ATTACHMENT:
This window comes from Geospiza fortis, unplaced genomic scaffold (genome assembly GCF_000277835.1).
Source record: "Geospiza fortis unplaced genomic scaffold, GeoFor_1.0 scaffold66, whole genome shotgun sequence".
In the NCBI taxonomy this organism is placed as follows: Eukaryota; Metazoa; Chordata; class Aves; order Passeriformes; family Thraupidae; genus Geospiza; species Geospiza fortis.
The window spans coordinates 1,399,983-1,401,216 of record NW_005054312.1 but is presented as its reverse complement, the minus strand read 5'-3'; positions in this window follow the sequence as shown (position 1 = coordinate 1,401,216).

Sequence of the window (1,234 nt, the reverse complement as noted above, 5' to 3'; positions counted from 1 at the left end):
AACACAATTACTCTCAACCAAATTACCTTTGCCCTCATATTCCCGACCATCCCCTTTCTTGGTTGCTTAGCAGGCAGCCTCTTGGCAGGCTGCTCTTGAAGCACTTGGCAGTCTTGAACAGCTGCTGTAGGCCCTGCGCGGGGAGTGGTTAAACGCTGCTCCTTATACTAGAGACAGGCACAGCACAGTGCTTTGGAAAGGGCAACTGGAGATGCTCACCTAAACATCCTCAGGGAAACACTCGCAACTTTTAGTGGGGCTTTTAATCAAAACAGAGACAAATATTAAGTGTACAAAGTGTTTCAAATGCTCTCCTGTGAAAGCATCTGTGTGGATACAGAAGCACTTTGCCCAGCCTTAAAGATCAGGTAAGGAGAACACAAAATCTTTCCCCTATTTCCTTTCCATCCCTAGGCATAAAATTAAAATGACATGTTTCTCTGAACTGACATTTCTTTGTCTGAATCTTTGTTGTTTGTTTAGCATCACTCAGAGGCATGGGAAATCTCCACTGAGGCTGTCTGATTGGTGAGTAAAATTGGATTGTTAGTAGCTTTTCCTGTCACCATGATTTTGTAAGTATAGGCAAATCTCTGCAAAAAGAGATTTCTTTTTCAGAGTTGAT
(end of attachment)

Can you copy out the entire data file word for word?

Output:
This window comes from Geospiza fortis, unplaced genomic scaffold (genome assembly GCF_000277835.1).
Source record: "Geospiza fortis unplaced genomic scaffold, GeoFor_1.0 scaffold66, whole genome shotgun sequence".
In the NCBI taxonomy this organism is placed as follows: Eukaryota; Metazoa; Chordata; class Aves; order Passeriformes; family Thraupidae; genus Geospiza; species Geospiza fortis.
The window spans coordinates 1,399,983-1,401,216 of record NW_005054312.1 but is presented as its reverse complement, the minus strand read 5'-3'; positions in this window follow the sequence as shown (position 1 = coordinate 1,401,216).

Sequence of the window (1,234 nt, the reverse complement as noted above, 5' to 3'; positions counted from 1 at the left end):
AACACAATTACTCTCAACCAAATTACCTTTGCCCTCATATTCCCGACCATCCCCTTTCTTGGTTGCTTAGCAGGCAGCCTCTTGGCAGGCTGCTCTTGAAGCACTTGGCAGTCTTGAACAGCTGCTGTAGGCCCTGCGCGGGGAGTGGTTAAACGCTGCTCCTTATACTAGAGACAGGCACAGCACAGTGCTTTGGAAAGGGCAACTGGAGATGCTCACCTAAACATCCTCAGGGAAACACTCGCAACTTTTAGTGGGGCTTTTAATCAAAACAGAGACAAATATTAAGTGTACAAAGTGTTTCAAATGCTCTCCTGTGAAAGCATCTGTGTGGATACAGAAGCACTTTGCCCAGCCTTAAAGATCAGGTAAGGAGAACACAAAATCTTTCCCCTATTTCCTTTCCATCCCTAGGCATAAAATTAAAATGACATGTTTCTCTGAACTGACATTTCTTTGTCTGAATCTTTGTTGTTTGTTTAGCATCACTCAGAGGCATGGGAAATCTCCACTGAGGCTGTCTGATTGGTGAGTAAAATTGGATTGTTAGTAGCTTTTCCTGTCACCATGATTTTGTAAGTATAGGCAAATCTCTGCAAAAAGAGATTTCTTTTTCAGAGTTGAT